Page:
Help us, please - Police call for full support of citizens in zones of special operations
As police and military personnel gear up to take over designated communities under the Zones of Special Operations Act, Superintendent of Police in charge of the Corporate Communications Unit, Stephanie Lindsay, is appealing for the public's support, as the ultimate aim of implementing the new law, is to create a safe Jamaica for all.
Lindsay was speaking to The Gleaner at Up Park Camp yesterday, during day one of an important three-day series of human-rights training for Jamaica Constabulary Force and the Jamaica Defence Force commanders, as well as rank-and-file members.
"When we get out there, we expect full cooperation from the citizens. We want them to know that we are doing this because of them, so support us. If communities can come together with us and share in understanding, that if we fix the social ills, if we fix the disorder and if we do some simple things, going back to basics, we can actually see communities being restored to good and safe communities. We believe with this approach we are taking, we will get it right," stated Lindsay.
"We are preparing persons who are likely to be working out there in those special zones on the whole aspect of human rights. A lot of emphasis is being placed on respecting human rights and (minimising) the use of force, and we want people to understand that we are serious this time around. We don't know when a zone will be declared, so we want to ensure that if and when that time comes, our members are ready. As we move into those zones, we want persons to feel reassured that they can expect to see professionalism at a very high standard, as we carry out our duties in these special zones," she said.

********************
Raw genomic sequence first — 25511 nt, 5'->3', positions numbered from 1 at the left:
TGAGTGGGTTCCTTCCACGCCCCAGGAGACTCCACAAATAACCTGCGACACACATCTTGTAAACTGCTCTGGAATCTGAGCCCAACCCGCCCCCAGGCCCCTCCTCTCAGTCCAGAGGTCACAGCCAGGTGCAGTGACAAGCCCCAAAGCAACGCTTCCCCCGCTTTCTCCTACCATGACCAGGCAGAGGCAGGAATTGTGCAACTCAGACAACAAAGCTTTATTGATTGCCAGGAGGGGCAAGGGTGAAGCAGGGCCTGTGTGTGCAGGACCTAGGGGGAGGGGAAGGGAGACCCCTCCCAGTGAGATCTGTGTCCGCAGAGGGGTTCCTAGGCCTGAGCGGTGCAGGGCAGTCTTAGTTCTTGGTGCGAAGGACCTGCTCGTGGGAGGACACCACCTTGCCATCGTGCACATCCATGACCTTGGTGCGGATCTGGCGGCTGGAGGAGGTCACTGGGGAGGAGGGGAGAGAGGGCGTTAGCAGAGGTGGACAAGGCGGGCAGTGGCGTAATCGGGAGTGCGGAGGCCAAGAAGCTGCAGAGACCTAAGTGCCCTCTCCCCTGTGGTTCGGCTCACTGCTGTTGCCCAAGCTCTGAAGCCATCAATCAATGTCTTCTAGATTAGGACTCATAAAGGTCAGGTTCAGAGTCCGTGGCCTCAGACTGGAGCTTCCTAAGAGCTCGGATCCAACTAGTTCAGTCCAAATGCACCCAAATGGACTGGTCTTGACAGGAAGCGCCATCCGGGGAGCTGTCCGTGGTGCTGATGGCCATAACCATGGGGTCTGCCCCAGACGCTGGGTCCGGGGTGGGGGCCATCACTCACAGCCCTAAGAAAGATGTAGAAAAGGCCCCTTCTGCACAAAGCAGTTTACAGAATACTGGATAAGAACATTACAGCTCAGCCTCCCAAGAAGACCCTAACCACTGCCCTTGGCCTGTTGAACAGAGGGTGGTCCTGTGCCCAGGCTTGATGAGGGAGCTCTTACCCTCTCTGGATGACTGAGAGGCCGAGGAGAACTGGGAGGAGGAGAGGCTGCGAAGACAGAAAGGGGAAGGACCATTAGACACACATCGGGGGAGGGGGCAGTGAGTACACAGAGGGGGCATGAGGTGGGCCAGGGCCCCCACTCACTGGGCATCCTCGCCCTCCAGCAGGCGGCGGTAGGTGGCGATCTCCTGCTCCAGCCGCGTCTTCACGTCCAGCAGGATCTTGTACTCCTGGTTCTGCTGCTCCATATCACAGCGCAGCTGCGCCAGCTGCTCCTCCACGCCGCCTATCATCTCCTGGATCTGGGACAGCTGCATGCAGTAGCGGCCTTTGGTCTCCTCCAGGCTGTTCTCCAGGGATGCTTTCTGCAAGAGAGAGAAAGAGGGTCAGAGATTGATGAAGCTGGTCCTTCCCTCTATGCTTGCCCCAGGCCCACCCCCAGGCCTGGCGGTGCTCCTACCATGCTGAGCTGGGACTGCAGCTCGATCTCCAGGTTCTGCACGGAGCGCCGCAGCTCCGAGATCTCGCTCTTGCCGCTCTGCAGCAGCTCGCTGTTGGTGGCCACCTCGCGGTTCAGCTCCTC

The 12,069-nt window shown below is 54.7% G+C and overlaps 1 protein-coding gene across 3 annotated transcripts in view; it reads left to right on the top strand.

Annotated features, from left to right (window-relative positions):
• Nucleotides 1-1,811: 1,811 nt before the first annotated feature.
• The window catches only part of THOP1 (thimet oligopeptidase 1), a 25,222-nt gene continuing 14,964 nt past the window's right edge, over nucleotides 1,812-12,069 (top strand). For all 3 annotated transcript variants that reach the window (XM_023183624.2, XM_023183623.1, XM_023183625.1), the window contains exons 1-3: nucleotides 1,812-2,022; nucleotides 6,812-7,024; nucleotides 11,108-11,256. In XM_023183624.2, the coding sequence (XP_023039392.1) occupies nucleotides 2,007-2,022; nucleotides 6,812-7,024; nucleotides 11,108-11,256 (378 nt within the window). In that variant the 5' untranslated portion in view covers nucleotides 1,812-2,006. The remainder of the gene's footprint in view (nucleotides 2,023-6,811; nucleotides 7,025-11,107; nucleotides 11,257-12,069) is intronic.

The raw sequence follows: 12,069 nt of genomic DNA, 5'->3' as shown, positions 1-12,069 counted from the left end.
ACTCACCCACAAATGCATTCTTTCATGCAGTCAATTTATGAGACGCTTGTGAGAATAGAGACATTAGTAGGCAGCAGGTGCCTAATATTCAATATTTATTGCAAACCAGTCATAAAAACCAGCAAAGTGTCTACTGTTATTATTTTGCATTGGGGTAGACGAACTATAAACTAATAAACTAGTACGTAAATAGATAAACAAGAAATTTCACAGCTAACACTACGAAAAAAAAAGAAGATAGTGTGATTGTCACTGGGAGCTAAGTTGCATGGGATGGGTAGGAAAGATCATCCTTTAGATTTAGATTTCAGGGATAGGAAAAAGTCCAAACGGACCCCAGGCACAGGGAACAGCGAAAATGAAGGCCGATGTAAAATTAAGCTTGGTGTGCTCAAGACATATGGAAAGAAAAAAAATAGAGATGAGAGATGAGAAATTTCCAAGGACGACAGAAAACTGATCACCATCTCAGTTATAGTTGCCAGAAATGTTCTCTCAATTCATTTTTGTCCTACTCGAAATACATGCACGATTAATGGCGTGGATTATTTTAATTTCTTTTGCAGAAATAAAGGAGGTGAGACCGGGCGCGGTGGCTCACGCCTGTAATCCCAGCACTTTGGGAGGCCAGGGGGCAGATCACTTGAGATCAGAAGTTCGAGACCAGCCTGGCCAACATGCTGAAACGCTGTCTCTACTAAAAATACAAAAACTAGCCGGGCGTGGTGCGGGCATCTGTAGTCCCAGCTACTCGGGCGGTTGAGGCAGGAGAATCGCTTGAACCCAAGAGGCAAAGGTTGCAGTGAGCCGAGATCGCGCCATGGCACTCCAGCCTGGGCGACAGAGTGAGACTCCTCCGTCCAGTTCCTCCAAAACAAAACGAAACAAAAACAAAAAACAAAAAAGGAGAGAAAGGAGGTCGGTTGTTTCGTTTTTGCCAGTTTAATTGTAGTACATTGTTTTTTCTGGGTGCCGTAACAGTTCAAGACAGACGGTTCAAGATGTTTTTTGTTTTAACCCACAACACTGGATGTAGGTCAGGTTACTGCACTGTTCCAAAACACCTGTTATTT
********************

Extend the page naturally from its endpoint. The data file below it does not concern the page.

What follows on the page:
Thumbs up for Holness ... JFJ lauds no kick-down-door policy
Jamaicans For Justice (JFJ) is currently playing a major role in the human-rights training being offered to members of the security forces. And JFJ board member Horace Levy is commending Prime Minister Andrew Holness for what he says is Holness' seeming respect for the rights of his citizens.
"I suspect strongly that the greater discipline of the military on the ground would have a positive effect in the execution of law enforcement, and I am hoping it does, because there is need for strong law enforcement, provided that there is no violation of human rights. The feature of this act, or at least, the way it is being promulgated by the prime minister, is quite unique. On previous occasions, when there were crime crises, as in the 1960s and '70s, Prime Minister Hugh Shearer told the police to take no measurements. In other words, just go in and carry out policing duties.
"Michael Manley, in 1974, established the Suppression of Crime Act, which had to be repealed 19 years later because of elements which were contrary to human rights. Here it is that Prime Minister Holness is strongly speaking out in favour of human rights and advising the security forces in general that he is not into any kick-down door. This approach contrasts very sharply with approaches taken in earlier years, and this is highly commendable. Also [laudable] is the component of social and economic interventions. That is something that Jamaicans For Justice sees as laudatory and we have praised it, but we are waiting to see how it is implemented," stressed Levy.